Rural policy is once again the preserve of the elite, and wildlife and people suffer as a result.

by George Monbiot: journalist, author, academic and environmental and political activist, United Kingdom.

I might have solved a minor mystery. Last week, after a public outcry(1,2), the government dropped its proposal to spend our money on capturing buzzards and destroying their nests to help pheasant shoots(3). The scheme was championed by Richard Benyon, the minister charged, as one of David Cameron’s little jokes, with protecting wildlife and biodiversity. Benyon is the owner of a huge stately home called Englefield House, and the 20,000-acre walled estate that surrounds it(4). The estate employs gamekeepers to stock it with pheasants and kill the animals that might eat them.

The rationale for this proposal was the weakest I have ever seen. The government intended to find new ways of persecuting buzzards, on the grounds that “anecdotal evidence” suggests that their predation of pheasants “can be significant at the local site level.”(5) No reference was given. Research held by DEFRA shows that just 1-2% of young pheasants are taken by all birds of prey(6). So where did the “anecdotal evidence” come from?

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Posted by & filed under Biodiversity, Consumerism, Deforestation, Economics, Education, Food Shortages, Global Warming/Climate Change, Nuclear, Peak Oil, Population, Society, Soil Erosion & Contamination, Water Contaminaton & Loss.

Editor’s Note: To follow, I think, is a very important look at Ted Trainer’s work — one that broaches an oft-avoided but critically essential conversation. I must confess to only having read a single article from Ted Trainer previously, which I posted here, but from that article, and the document below, I sense that similar thought processes in my own experience, and Ted’s, have led to the similar conclusions. Some of my thoughts along similar lines are evidenced here, here, here, here, here, here and here, as a few of many examples. In short, permaculture must be taken to mean ‘permanent culture’, and not just ‘permanent agriculture’ (as some would have it, as evidenced by the wrath I endure whenever we discuss economics and politics on this site…). And, for those interested, in regards to the ‘debate’ between Ted, Rob Hopkins and Brian Davey (see section 6), I empathise and agree with each perspective, as it happens. For me they’re all different sides of the same form, but none of the points raised eliminate the need for a systemic rework of socio-economic political systems. Rather, Rob and Brian’s perspective just emphasise how much work we have to do to get people on board and working to the same fruitful end. The final quoted passage from Theodore Roszak (bottom of article below) tells me we’ve come to similar conclusions, where he states the need for tangible living examples of happy low-tech implementations of how to live — the very purpose behind my work in creating the Worldwide Permaculture Network, to showcase and inspire people with what is possible, so permaculturists can share their own learning journey and insights into the how of it.

1. Ted Trainer and the Simpler Way

For several decades Ted Trainer has been developing and refining an important theory of societal change, which he calls The Simpler Way. His essential premise is that overconsumption in the most developed regions of the world is the root cause of our global predicament, and upon this premise he argues that a necessary part of any transition to a sustainable and just world involves those who are overconsuming accepting far more materially ‘simple’ lifestyles. That is the radical implication of our global predicament which most people, including most environmentalists, seem unwilling to acknowledge or accept, but which Trainer does not shy away from and, indeed, which he follows through to its logical conclusion. The Simpler Way is not about deprivation or sacrifice, however; it is about embracing what is sufficient to live well and creating social and economic systems on that basis. This essay presents an overview of Trainer’s position, drawing mainly on the most complete expression of it in his latest book, The Transition to a Sustainable and Just World, an analysis which is supplemented by some of his more recent essays. My review is designed in part to bring more attention to a theorist whose work has been greatly underappreciated, so the review is more expository than critical. But in places my analysis seeks to raise questions about Trainer’s position, and develop it where possible, in the hope of advancing the debate and deepening our understanding of the important issues under consideration. I begin by outlining the various elements of The Simpler Way and proceed to unpack them in more detail.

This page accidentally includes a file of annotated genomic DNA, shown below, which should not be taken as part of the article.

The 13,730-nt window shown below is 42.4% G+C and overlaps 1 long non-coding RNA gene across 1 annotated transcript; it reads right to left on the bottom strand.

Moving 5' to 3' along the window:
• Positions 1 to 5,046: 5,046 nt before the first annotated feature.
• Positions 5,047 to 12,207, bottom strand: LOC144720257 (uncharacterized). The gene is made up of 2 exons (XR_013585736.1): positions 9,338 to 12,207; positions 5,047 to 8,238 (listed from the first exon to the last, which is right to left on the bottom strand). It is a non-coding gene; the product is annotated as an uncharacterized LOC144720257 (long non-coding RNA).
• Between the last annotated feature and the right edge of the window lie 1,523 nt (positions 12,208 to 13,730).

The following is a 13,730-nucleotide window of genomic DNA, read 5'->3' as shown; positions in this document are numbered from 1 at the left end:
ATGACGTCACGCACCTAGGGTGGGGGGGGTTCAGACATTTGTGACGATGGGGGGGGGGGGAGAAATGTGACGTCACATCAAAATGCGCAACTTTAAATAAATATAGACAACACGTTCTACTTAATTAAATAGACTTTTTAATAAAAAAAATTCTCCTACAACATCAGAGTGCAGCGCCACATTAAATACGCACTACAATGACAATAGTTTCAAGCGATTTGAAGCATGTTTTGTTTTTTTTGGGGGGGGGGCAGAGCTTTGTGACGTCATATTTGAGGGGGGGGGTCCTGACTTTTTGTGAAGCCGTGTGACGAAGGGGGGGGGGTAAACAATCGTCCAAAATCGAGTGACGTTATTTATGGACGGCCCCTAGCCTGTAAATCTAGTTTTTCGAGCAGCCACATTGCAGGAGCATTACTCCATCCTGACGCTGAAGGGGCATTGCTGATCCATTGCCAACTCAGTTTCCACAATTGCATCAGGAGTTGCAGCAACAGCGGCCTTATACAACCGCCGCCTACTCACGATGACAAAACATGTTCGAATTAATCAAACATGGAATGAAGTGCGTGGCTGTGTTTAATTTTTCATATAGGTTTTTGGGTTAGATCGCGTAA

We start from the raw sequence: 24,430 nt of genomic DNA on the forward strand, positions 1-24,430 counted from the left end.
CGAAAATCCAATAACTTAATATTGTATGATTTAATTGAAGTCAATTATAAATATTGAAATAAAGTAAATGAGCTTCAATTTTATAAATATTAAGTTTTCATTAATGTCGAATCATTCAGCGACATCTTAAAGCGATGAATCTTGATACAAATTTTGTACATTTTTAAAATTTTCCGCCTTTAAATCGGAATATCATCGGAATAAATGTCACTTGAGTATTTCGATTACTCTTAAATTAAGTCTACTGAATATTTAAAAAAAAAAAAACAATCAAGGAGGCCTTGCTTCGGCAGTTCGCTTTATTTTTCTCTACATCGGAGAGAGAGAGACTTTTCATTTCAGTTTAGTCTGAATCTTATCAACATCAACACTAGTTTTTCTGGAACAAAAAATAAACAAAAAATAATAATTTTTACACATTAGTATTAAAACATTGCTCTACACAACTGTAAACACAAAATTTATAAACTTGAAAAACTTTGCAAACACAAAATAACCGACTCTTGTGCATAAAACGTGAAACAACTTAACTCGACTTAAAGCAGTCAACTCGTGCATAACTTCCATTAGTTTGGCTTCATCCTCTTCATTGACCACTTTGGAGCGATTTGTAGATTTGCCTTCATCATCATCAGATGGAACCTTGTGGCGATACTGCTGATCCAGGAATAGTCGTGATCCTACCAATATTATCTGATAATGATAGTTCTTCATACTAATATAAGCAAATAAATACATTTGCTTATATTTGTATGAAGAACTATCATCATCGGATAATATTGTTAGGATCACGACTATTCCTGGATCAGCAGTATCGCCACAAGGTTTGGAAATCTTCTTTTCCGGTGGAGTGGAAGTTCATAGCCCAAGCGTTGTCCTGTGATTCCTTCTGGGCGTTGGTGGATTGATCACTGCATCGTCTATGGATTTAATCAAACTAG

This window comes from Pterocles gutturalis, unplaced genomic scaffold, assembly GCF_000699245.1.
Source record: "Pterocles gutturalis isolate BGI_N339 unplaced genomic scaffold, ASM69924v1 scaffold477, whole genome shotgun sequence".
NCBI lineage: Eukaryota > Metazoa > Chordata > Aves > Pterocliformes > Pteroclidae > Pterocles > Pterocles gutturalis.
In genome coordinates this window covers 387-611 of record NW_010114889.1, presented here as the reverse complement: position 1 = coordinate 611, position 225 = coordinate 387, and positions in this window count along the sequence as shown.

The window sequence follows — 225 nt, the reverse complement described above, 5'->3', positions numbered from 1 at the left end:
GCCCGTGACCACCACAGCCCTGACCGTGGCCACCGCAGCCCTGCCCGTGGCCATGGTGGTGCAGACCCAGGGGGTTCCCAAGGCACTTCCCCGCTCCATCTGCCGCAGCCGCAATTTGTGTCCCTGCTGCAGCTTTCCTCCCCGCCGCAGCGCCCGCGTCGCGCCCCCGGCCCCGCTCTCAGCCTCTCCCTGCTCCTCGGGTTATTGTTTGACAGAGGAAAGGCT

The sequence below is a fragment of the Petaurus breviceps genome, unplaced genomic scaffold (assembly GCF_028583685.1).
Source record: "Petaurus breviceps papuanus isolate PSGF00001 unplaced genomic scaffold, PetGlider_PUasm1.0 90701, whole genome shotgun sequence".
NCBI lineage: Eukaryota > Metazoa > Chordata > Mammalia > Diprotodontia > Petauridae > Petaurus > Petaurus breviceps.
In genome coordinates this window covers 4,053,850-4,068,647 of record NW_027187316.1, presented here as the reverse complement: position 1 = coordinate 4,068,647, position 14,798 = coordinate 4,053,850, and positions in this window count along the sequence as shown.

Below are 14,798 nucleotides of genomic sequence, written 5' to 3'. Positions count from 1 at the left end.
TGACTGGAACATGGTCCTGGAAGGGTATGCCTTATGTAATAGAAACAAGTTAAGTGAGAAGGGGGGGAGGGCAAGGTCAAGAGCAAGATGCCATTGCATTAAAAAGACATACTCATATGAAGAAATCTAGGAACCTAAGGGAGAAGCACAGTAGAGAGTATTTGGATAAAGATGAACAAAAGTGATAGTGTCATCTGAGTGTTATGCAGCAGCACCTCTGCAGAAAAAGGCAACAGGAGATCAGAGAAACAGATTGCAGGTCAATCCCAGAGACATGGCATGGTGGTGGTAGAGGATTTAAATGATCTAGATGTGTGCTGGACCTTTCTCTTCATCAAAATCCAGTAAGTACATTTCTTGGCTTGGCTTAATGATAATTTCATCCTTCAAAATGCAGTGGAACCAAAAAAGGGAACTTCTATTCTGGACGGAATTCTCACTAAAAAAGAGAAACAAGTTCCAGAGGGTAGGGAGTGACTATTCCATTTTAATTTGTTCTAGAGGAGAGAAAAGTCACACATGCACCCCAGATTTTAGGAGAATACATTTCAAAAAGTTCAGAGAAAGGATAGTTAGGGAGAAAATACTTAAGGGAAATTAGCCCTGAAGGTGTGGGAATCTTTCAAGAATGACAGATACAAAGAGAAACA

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Posted by & filed under Courses/Workshops, Trees, Waste Systems & Recycling.

I purchased my portable sawmill four years ago to enable me to value add to my sustainable forestry business and take more control as a landholder of forest management techniques. I have certified timber grown and harvested under the Private Native Forestry Code of Practice.

The reason I could value add was due to the low cost of operation and low input costs while gaining high log recovery and gaining the ability to individually mill each piece of timber, giving greater satisfaction and accuracy to each piece, bringing out the characteristics of each piece.

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Posted by & filed under Animal Housing, Biodiversity, Biological Cleaning, Bird Life, Building, Commercial Farm Projects, Compost, Consumerism, Courses/Workshops, Demonstration Sites, Education, Education Centres, Energy Systems, Fencing, Food Forests, Food Plants - Annual, Food Plants - Perennial, Irrigation, Land, Livestock, Nurseries & Propogation, Plant Systems, Potable Water, Society, Soil Conservation, Soil Rehabilitation, Structure, Trees, Village Development, Waste Systems & Recycling, Water Conservation, Water Harvesting.

Paradise Dam, April 2012, from the now-climaxing food forest
Photos © Craig Mackintosh (unless otherwise indicated)

Zaytuna Farm Video Tour, duration 41 minutes
Note: Switch YouTube player to HD if your internet connection allows

Having spent the last few years seeking to establish and assist projects worldwide, and hearing some readers requesting more info on our own permaculture base site, I thought it high time I take a moment away from promoting other projects to shine a little light on our own work!

It had been a long time since I last visited Zaytuna Farm. Arriving in April 2012, more than two and a half years after my September 2009 visit, I was somewhat taken aback…. Back in 2009 the farm could somewhat be described as an unruly child — full of energy and enthusiasm, and flush with life, but not at all mature. Now, as I see Geoff Lawton’s vision for the property being played out more fully, we could compare the farm to more of a blossoming and beautiful teenager, still fresh in youth, but demonstrating a clearer sense of direction.

Geoff’s long term strategies are becoming evident, and it really is a sight, and site, to behold!